At the northwesterly edge of Lake
Whatcom, shore land plants including Cattails, Sedge, and Lily Pads cover a
region of ponds and wetlands. This area, known as Scudder Pond, attracts a
diversity of migratory and breeding birds, mammals and aquatic wildlife. For
almost 30 years the two acre tract has been held as a nature preserve by the
North Cascades Audubon Society, but in December of 2014, it was generously
donated to the City of Bellingham to be included in the City's ongoing
program to protect the waters and habitat of the Lake Whatcom Watershed.
It is rather unusual that a nature preserve is so intimately located in the
heart of an urban area. In this case, Scudder Pond is adjacent to Whatcom
Falls Park, just south of Alabama Street and west of Electric Avenue and
Lake Whatcom, making the preserve an easily accessible retreat for all.
Additionally it provides another link to the City's existing assembly of
protected areas affecting the watershed.
Widely recognized as a local wildlife sanctuary, Scudder Pond is an
official stop on the Great Washington State Birding Trail. On a quiet walk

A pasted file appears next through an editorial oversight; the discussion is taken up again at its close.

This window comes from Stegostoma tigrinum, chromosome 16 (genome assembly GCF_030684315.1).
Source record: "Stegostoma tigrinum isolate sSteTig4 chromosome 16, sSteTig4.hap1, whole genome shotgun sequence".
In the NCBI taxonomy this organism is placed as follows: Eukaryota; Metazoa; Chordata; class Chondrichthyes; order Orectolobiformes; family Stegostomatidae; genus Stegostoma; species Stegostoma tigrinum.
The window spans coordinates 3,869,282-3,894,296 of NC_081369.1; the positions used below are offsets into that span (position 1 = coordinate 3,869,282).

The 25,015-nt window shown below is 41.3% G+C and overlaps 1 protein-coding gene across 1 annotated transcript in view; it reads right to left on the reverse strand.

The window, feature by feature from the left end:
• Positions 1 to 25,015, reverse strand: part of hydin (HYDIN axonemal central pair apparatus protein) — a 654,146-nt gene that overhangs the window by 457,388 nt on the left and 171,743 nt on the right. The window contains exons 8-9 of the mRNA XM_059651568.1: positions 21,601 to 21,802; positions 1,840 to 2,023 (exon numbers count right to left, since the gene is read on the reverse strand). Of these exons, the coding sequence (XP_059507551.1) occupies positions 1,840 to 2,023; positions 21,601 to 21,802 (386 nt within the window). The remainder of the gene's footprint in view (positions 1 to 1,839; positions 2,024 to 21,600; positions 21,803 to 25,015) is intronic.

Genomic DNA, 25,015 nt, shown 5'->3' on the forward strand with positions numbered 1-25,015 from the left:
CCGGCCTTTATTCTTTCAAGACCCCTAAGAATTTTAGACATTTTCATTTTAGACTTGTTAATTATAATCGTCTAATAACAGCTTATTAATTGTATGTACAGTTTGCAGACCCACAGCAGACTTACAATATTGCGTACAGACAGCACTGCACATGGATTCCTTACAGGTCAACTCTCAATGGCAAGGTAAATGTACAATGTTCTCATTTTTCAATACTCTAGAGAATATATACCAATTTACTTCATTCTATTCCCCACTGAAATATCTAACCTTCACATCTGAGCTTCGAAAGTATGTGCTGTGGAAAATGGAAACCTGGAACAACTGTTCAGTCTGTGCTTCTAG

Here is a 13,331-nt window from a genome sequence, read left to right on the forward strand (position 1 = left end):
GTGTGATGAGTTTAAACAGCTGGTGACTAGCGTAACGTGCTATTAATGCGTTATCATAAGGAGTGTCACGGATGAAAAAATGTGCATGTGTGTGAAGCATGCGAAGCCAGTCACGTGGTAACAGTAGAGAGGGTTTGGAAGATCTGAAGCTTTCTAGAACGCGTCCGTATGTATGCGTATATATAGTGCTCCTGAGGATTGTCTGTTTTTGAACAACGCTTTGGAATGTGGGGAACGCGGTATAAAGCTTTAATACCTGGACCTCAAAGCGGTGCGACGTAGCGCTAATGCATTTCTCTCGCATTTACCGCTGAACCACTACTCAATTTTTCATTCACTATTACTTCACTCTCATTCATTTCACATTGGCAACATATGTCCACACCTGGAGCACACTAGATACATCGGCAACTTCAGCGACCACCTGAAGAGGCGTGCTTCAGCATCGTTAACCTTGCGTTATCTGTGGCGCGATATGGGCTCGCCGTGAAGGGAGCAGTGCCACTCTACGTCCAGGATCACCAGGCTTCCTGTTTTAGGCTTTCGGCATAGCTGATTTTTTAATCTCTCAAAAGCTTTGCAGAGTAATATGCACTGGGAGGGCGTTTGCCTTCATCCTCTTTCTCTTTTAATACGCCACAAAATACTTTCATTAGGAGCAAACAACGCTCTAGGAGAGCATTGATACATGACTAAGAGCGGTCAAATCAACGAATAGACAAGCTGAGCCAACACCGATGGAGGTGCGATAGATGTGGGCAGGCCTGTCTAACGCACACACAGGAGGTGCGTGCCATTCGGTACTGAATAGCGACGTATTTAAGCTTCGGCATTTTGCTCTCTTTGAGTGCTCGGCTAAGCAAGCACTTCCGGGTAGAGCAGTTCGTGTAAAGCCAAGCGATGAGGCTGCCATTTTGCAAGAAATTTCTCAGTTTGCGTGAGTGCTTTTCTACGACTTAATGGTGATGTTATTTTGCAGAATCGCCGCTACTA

along established nature trails, it is possible to observe a variety of
plants and animals that change with the seasons. They can range from
migratory waterfowl, including, Teal, Mallard ducks, swans, Red-winged
Blackbirds, Buffleheads, Black-crowned Night-Herons and Great Blue Herons;
to birds of prey, and wary wetland creatures such as beaver, raccoon or
With compliments to the previous owners, the O.C. Scudder family, and
subsequently the Audubon Society, the intent to maintain this sensitive area
as a wildlife preserve, was passed on to the City of Bellingham. The
nature preserve, its special inhabitants and the community, including Lake
Whatcom, will benefit from permanent and legislated protection.